NOTE: All of this info is to my knowledge; i.e. I do not speak here "officially" as an AW mod, nor do I claim special knowledge of policy. All of the below is info gained from being a regular member here; it is info any regular member can/would have. Do not take this as a mod stating policy.


We ban for "guestbook sliming," which is--used to be, since very few people have guestbooks on their sites anymore--showing up at, say, a PA author's website to post comments about how PA sucks, they're stupid for going with PA, their book probably sucks, etc. etc., and/or just being insulting in general (I use PA authors as the example because that's where the rule comes from).

I can't say whether that applies to Amazon or Goodreads or whatever else. And even then a blanket rule cannot cover all of the possible permutations.

But in general we as a community do not approve of trolling, and we do not approve of trolling innocent authors simply because they made a publishing decision we feel isn't a beneficial one--again, PA is (I believe) where the rule came from. Of course bad reviews do not automatically equal trolling, and commenting on situations does not automatically equal trolling, etc. etc.



Do you want to be in a community with trolls?

Buffysquirrel
09-17-2012, 04:28 PM
If the story as published in the Graudin is correct, then the employee's connection with the author originated in the workplace. Further, the employee was identified as someone who worked for Waterstones, which then creates a connection between the bookseller and their behaviour. Once Waterstones were dragged into it, it became their business.

JimmyB27
09-17-2012, 05:13 PM
Do you want to be in a community with trolls?
Well, we all need someone to throw stones at and feel superior too. ;)

In all seriousness though, so long as they behave here, I'm not that bothered what they get up to elsewhere.
But more on point, we aren't talking about AW, we are talking about a business which has to adhere to employment laws. Is it really ok for a business to fire someone based on their behaviour outside of that business? I don't believe it is.

Torgo
09-17-2012, 05:14 PM
Well, we all need someone to throw stones at and feel superior too. ;)

In all seriousness though, so long as they behave here, I'm not that bothered what they get up to elsewhere.
But more on point, we aren't talking about AW, we are talking about a business which has to adhere to employment laws. Is it really ok for a business to fire someone based on their behaviour outside of that business? I don't believe it is.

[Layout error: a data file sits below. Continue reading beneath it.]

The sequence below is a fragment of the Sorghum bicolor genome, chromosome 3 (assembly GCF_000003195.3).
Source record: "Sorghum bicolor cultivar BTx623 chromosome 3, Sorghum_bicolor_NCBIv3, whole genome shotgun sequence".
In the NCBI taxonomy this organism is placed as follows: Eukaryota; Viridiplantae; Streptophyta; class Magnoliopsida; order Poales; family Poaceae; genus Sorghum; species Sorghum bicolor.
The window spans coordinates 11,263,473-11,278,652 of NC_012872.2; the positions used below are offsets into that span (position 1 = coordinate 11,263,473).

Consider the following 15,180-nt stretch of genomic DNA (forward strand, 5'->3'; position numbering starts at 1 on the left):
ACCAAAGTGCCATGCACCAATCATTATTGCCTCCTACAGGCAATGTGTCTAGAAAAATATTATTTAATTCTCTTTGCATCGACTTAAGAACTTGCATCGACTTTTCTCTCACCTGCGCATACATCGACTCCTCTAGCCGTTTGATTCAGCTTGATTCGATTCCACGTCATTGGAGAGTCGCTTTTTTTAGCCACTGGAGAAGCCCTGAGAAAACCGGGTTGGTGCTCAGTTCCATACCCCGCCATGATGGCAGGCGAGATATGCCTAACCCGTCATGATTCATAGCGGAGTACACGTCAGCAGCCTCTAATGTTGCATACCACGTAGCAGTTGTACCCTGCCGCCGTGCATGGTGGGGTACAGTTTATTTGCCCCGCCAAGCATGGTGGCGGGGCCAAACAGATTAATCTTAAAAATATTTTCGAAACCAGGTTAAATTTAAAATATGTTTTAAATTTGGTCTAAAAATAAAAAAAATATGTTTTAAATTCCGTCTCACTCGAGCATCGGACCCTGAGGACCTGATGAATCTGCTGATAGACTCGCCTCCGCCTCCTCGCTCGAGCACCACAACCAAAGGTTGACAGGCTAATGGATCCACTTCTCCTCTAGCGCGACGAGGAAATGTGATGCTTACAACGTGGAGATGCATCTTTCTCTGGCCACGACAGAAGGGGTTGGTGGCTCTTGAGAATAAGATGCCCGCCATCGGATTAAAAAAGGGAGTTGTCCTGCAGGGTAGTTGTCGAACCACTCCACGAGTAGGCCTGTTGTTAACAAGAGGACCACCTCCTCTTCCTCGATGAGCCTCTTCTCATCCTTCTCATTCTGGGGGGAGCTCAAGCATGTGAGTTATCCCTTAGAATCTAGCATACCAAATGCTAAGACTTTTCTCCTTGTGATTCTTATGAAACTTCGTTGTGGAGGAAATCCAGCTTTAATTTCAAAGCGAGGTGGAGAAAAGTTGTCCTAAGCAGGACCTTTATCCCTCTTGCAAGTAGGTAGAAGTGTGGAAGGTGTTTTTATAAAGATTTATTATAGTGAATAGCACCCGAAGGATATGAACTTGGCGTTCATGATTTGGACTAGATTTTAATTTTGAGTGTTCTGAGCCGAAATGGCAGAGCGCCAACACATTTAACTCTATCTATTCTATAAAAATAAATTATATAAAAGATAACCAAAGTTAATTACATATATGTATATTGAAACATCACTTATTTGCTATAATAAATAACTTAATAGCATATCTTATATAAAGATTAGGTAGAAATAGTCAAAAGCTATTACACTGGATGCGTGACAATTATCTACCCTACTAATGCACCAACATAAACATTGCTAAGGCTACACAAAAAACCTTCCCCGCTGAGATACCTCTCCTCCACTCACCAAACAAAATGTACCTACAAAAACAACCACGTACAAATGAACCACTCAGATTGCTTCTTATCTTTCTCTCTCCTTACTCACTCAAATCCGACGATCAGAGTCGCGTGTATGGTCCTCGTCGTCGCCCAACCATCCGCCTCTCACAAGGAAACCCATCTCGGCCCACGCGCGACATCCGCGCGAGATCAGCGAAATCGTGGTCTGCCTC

Hey, we got a diktat from the CEO a while back telling us that we couldn't discuss a particular movie on our social network accounts. Out personal ones.

Terie
09-17-2012, 06:00 PM
Well, we all need someone to throw stones at and feel superior too. ;)

In all seriousness though, so long as they behave here, I'm not that bothered what they get up to elsewhere.
But more on point, we aren't talking about AW, we are talking about a business which has to adhere to employment laws. Is it really ok for a business to fire someone based on their behaviour outside of that business? I don't believe it is.

First of all, did anyone say the employee was fired? I thought Waterstone's said they'd taken action. It couldn't just as easily have been a verbal or written warning. Or did I miss something?

The company I work for has very strict guidelines on how we use social media hosted by the company -- guidelines that don't apply to non-employees using the same media. I don't see why Waterstone's shouldn't also. Hypothetically, if, for example, they already had in place a policy that employees aren't allowed to create sock-puppet accounts on the Waterstone's site, then an employee who did so would be in violation of the policy, regardless of the reason. It all depends on what their policies are.

JimmyB27
09-17-2012, 06:06 PM
First of all, did anyone say the employee was fired? I thought Waterstone's said they'd taken action. It couldn't just as easily have been a verbal or written warning. Or did I miss something?
No, no-one said any such thing. All this came from me replying to someone who said they *shoud* be fired. Sorry.